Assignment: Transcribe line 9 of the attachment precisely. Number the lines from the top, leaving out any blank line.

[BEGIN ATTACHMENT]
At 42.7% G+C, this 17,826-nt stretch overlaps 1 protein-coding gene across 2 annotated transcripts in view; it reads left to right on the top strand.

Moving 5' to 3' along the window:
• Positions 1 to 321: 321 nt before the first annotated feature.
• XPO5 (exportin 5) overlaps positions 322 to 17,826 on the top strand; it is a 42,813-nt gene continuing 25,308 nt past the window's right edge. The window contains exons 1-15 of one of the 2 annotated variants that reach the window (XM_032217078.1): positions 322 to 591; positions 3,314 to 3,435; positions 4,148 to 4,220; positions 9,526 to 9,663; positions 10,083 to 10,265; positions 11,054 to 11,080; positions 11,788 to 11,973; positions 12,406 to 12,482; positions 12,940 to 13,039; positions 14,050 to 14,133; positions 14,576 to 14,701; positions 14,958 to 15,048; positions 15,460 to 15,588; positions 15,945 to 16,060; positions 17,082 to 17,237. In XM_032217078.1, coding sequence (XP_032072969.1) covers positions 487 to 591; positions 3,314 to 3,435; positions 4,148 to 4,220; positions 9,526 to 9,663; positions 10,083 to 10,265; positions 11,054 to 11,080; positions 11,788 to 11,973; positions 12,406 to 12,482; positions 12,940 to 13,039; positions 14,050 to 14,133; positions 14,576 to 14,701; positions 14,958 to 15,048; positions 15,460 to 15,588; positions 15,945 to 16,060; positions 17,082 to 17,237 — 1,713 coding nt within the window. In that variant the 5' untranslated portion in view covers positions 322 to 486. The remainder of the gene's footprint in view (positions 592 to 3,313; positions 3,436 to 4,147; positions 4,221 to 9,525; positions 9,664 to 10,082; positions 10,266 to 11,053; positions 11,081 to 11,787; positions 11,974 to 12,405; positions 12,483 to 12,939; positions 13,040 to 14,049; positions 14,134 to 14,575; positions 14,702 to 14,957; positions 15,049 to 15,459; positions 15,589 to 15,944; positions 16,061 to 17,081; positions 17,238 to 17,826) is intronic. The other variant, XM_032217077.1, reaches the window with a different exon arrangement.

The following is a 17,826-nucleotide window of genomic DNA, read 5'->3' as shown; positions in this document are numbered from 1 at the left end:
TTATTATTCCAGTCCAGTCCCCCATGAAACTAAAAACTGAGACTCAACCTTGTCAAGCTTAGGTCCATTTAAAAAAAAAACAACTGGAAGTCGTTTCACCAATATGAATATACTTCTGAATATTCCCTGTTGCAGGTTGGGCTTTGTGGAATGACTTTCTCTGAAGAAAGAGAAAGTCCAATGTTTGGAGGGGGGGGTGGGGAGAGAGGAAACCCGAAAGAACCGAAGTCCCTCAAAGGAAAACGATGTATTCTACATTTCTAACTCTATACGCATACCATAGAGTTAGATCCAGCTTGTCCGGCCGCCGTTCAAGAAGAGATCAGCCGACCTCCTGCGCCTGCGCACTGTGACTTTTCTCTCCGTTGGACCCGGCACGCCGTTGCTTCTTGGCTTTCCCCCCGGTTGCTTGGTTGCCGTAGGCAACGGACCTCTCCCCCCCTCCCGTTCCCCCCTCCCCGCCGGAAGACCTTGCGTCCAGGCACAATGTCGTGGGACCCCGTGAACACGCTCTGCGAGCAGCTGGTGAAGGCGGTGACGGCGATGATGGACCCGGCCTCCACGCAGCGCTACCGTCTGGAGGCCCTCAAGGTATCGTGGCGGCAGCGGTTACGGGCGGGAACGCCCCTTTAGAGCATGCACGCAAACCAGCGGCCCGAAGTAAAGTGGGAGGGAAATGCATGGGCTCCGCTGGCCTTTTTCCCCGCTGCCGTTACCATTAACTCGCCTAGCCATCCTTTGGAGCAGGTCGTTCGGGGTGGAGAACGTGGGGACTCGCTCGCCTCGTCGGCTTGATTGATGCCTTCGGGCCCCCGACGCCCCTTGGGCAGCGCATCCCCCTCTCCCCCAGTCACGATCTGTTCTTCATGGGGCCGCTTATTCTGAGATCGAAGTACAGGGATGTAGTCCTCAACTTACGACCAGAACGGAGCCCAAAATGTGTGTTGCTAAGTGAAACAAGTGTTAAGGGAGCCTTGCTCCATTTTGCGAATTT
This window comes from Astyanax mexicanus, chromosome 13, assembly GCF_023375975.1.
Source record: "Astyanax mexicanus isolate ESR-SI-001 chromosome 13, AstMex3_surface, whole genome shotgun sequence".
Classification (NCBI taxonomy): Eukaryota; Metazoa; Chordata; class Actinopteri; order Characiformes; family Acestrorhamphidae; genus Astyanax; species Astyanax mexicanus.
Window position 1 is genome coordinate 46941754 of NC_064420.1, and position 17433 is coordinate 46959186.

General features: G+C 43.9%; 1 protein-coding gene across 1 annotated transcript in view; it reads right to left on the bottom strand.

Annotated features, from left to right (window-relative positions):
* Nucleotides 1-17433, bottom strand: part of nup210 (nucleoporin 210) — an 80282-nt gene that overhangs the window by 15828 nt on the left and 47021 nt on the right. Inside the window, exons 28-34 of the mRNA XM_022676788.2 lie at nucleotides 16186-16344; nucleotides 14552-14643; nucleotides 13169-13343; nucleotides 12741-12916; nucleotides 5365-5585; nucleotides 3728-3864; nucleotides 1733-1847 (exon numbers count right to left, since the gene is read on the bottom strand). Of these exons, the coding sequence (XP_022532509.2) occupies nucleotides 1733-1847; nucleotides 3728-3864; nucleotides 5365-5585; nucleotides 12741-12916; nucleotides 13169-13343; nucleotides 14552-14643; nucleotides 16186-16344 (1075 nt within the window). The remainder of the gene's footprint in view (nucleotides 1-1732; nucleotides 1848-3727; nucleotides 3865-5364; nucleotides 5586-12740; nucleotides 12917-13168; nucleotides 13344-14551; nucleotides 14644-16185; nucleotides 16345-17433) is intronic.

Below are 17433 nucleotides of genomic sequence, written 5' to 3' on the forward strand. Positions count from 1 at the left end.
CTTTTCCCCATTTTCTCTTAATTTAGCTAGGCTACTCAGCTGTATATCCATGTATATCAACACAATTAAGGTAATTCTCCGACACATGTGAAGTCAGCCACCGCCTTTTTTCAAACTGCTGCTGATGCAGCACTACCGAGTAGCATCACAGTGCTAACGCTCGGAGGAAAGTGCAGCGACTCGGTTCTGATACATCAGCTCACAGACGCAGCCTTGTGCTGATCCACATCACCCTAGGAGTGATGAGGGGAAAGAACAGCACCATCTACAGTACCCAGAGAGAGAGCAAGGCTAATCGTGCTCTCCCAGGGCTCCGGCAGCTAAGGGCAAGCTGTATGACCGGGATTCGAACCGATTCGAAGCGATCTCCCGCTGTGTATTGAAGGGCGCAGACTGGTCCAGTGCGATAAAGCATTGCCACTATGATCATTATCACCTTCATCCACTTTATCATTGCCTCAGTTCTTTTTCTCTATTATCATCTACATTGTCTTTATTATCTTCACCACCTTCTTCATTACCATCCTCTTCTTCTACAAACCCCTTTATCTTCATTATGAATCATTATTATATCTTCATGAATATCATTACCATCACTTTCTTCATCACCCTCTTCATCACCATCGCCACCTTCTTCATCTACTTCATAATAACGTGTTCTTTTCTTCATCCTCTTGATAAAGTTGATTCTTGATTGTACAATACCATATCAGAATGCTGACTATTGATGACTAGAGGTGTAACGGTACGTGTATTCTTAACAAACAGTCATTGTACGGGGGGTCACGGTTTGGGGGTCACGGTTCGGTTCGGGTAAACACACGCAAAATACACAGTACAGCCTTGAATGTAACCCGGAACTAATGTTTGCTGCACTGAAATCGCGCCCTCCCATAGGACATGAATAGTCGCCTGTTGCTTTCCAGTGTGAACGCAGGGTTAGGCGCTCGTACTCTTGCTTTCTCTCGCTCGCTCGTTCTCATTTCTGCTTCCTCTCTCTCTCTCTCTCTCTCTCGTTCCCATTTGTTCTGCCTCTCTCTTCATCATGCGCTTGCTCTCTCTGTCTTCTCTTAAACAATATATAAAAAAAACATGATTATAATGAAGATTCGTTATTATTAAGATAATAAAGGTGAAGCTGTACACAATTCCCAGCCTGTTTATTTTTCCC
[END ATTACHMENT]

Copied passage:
Classification (NCBI taxonomy): Eukaryota; Metazoa; Chordata; class Actinopteri; order Characiformes; family Acestrorhamphidae; genus Astyanax; species Astyanax mexicanus.